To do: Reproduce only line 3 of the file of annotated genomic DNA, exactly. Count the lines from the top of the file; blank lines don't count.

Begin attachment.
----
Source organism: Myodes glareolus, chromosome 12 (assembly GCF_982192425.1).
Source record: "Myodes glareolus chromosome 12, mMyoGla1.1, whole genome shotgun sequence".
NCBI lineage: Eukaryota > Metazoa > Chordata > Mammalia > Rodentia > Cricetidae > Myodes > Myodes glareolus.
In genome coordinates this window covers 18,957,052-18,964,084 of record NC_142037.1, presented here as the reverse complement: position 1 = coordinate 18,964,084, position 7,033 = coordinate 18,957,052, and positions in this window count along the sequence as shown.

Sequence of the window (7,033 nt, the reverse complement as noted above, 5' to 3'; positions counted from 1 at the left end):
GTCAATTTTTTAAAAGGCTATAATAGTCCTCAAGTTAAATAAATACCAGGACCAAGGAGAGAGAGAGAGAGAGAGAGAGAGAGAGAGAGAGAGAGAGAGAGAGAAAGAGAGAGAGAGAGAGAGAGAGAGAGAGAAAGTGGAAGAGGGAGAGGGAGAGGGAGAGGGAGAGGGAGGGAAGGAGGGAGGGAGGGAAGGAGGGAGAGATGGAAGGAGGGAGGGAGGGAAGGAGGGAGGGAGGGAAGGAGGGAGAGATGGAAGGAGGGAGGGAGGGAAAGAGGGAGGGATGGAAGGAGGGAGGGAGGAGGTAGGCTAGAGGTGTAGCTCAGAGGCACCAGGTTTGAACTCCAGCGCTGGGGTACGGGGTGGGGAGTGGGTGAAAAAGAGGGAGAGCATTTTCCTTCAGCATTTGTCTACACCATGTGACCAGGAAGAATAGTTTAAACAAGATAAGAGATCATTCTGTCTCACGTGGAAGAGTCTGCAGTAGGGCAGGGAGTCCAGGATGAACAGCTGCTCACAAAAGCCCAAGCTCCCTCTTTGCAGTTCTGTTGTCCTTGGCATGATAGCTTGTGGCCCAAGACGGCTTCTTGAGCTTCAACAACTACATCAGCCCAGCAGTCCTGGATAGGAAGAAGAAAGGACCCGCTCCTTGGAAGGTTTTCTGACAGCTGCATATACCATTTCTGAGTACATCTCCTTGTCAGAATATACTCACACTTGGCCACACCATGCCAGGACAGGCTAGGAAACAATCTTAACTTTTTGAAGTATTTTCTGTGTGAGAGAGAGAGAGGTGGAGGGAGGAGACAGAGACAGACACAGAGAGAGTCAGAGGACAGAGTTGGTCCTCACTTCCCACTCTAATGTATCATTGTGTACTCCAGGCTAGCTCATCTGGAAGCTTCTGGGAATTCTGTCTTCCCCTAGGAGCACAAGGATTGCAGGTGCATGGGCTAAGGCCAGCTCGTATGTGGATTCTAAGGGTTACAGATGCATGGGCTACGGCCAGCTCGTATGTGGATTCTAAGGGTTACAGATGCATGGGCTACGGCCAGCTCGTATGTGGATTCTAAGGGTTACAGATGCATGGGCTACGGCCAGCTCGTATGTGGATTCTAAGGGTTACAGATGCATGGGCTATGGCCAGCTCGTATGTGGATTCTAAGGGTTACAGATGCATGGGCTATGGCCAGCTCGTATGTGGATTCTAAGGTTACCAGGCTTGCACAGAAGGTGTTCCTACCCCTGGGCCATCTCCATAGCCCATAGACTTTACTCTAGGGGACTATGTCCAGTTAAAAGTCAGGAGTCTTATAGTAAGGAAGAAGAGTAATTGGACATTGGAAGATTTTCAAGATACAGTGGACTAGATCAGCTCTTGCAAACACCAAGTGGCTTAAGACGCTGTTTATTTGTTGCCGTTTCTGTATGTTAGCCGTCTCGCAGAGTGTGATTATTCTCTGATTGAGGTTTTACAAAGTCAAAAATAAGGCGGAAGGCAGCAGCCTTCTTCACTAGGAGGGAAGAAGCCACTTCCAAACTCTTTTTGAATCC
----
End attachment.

NCBI lineage: Eukaryota > Metazoa > Chordata > Mammalia > Rodentia > Cricetidae > Myodes > Myodes glareolus.